How do we present culture and knowledge?
From science to the public
Museums and collections deal with five big tasks in a challenging environment: they collect, store, research, exhibit and convey all types of knowledge. Exhibitions are the most visible and the most important communication medium between the museums and society. Universities and research institutions also have the task of presenting their work results to a broad public. This is mostly done through books, publications, recommendations for actions, consultations and conferences. Research presents itself as well, by providing expertise for the preparation of an exhibition or uses the expertise as a base for scientific programmes.
Germany’s oldest calculating machine
Dresden State Art Collections
For the permanent exhibition of the Mathematisch-Physikalischer Salon, the museum’s curators and conservators have collaborated with computer scientists from the University of Applied Sciences Dresden, and have developed award-winning animations allowing insights into the inner workings and functions of selected exhibits. Blaise Pascal’s calculating machine is one such example. His machines, from the time around 1650, are the oldest preserved in the world. The Dresden specimen is the largest and can register sums up to 100.000.000. Visitors can use the interactive Pascaline to do their own calculations with this machine.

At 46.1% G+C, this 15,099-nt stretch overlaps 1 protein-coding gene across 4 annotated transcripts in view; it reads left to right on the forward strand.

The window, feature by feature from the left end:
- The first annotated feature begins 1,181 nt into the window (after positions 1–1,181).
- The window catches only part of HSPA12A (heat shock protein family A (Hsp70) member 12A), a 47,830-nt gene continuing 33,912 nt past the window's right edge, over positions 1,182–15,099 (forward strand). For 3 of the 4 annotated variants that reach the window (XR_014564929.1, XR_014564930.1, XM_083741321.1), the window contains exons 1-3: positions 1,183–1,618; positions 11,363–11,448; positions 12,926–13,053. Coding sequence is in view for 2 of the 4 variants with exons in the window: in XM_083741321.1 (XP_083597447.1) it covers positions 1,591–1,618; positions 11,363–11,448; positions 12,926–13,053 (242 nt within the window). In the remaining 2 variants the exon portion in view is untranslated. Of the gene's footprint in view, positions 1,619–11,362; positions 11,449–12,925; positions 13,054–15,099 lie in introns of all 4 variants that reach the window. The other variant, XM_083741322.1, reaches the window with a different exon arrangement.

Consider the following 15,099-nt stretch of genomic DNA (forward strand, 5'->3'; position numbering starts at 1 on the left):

Historic collection objects put on display
Senckenberg Natural History Collections Dresden
Senckenberg Natural History Collections Dresden comprises over 6.5 million collection objects, out of which approx. five percent are prepared for exhibitions. This enormous treasure is also made available to partner institutions as a loan. For the exhibition Concept and Encounter: The World around 1600 of the Dresden State Art Collections, historic objects, such as the Bird of Paradise, which was collected by the natural scientist Adolf Bernhard Meyer around 1870 or the rostrum of a Sawfish were made available.
Saxon State Library – Dresden State and University Library
The digital library of the Saxon State and University Library Dresden is growing day by day. It currently contains over 198,000 volumes and 1.8 million photos, maps and drawings, which can be accessed worldwide.
Climate Adaptation Programme for the Model Region Dresden (REGKLAM)
Leibniz Institute of Ecological Urban and Regional Development
Already today, climate change affects nearly all areas of public and private life – in Dresden as well. Therefore, the city and its environs have been a model region for five years. Partners from research, administration and various areas of society have developed an Adaptation Programme in this collaborative project. It contains suggestions and solution proposals, how people of the region can face climate change, avoid risks and use opportunities. The 160 concrete examples can also be used by other regions in Germany, to safeguard the quality of life, even if the climate is changing.
Put ambivalences on display
Museum of Military History of the Bundeswehr